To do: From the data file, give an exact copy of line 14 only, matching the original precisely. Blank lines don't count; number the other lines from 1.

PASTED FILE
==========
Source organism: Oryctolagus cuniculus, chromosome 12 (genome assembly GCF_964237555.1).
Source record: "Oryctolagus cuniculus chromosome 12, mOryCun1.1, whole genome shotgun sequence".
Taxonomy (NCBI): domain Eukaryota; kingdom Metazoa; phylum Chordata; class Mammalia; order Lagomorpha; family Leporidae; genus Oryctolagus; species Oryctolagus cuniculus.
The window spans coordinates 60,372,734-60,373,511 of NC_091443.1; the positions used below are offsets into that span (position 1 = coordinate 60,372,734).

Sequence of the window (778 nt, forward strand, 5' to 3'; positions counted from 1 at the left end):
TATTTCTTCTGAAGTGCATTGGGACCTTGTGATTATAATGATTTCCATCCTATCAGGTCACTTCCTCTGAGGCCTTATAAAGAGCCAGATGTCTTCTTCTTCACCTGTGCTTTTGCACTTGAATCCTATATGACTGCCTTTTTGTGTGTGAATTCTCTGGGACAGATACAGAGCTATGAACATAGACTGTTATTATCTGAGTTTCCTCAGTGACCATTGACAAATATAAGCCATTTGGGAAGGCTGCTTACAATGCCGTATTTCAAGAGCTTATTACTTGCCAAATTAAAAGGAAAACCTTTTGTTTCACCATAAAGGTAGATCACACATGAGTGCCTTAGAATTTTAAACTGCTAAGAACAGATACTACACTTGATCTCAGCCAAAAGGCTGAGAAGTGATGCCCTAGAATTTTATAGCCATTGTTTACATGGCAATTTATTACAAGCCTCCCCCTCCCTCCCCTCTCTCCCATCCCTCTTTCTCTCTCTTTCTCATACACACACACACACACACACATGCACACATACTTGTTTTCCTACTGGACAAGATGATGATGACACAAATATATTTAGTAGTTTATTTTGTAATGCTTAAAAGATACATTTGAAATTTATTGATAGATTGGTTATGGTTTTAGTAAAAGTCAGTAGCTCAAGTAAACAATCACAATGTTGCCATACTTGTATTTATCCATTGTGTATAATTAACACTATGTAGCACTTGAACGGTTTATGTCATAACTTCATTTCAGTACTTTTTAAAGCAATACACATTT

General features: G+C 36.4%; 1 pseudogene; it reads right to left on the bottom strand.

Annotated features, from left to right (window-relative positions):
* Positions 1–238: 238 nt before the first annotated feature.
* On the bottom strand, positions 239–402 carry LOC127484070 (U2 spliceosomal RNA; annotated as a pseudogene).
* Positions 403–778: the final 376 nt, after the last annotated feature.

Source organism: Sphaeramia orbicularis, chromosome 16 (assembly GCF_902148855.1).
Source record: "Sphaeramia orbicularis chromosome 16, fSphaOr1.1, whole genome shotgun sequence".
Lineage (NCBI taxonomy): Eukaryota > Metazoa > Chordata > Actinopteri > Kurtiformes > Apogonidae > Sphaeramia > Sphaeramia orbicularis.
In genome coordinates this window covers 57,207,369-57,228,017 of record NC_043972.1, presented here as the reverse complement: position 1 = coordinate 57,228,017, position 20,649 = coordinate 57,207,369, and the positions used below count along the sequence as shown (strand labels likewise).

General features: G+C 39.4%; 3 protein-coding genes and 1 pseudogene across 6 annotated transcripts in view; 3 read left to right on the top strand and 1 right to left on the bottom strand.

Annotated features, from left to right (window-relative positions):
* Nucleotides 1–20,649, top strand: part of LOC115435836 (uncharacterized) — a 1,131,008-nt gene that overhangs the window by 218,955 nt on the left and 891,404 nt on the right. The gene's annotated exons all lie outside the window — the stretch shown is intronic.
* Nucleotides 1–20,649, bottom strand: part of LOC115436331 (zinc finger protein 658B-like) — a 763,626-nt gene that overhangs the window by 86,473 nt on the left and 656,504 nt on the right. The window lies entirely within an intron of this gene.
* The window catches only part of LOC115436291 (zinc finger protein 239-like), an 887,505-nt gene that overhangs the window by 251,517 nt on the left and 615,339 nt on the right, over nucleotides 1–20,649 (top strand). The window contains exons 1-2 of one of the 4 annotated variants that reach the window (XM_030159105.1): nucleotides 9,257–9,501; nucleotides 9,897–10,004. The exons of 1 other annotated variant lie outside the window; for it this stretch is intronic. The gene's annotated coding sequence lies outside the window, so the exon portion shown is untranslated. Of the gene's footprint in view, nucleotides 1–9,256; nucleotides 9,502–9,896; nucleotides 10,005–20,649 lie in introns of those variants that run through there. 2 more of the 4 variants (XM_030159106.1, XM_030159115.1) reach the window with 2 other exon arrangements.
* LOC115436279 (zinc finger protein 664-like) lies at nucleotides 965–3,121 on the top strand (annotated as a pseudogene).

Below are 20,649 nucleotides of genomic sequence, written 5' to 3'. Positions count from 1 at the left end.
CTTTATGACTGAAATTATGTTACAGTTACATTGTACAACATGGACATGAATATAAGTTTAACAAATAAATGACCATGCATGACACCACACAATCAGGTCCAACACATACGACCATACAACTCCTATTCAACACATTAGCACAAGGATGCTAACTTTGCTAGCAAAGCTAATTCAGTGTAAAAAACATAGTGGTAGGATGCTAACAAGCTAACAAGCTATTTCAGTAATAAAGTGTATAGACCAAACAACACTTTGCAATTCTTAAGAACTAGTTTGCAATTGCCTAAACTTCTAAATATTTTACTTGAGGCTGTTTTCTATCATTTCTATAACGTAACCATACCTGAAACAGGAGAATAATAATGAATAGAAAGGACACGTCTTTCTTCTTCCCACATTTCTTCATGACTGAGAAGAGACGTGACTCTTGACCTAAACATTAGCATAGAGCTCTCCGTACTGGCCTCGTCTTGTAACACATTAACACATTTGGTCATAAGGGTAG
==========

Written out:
Lineage (NCBI taxonomy): Eukaryota > Metazoa > Chordata > Actinopteri > Kurtiformes > Apogonidae > Sphaeramia > Sphaeramia orbicularis.